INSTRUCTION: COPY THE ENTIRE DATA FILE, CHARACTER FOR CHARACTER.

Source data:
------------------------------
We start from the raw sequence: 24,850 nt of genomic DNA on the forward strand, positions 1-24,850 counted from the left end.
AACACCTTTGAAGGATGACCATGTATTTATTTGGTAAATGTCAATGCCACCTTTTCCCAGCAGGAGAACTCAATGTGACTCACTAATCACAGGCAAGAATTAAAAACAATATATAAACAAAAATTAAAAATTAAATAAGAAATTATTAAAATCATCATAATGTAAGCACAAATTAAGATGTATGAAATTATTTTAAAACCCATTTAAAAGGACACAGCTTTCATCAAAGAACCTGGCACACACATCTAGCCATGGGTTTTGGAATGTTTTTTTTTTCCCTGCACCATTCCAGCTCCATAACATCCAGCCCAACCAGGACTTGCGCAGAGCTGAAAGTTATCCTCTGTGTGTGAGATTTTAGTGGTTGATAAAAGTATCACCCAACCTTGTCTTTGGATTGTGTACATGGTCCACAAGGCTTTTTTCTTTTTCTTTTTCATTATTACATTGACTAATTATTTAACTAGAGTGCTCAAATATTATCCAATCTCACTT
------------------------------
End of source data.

We start from the raw sequence: 24,850 nt of genomic DNA on the forward strand, positions 1-24,850 counted from the left end.
AACACCTTTGAAGGATGACCATGTATTTATTTGGTAAATGTCAATGCCACCTTTTCCCAGCAGGAGAACTCAATGTGACTCACTAATCACAGGCAAGAATTAAAAACAATATATAAACAAAAATTAAAAATTAAATAAGAAATTATTAAAATCATCATAATGTAAGCACAAATTAAGATGTATGAAATTATTTTAAAACCCATTTAAAAGGACACAGCTTTCATCAAAGAACCTGGCACACACATCTAGCCATGGGTTTTGGAATGTTTTTTTTTTCCCTGCACCATTCCAGCTCCATAACATCCAGCCCAACCAGGACTTGCGCAGAGCTGAAAGTTATCCTCTGTGTGTGAGATTTTAGTGGTTGATAAAAGTATCACCCAACCTTGTCTTTGGATTGTGTACATGGTCCACAAGGCTTTTTTCTTTTTCTTTTTCATTATTACATTGACTAATTATTTAACTAGAGTGCTCAAATATTATCCAATCTCACTT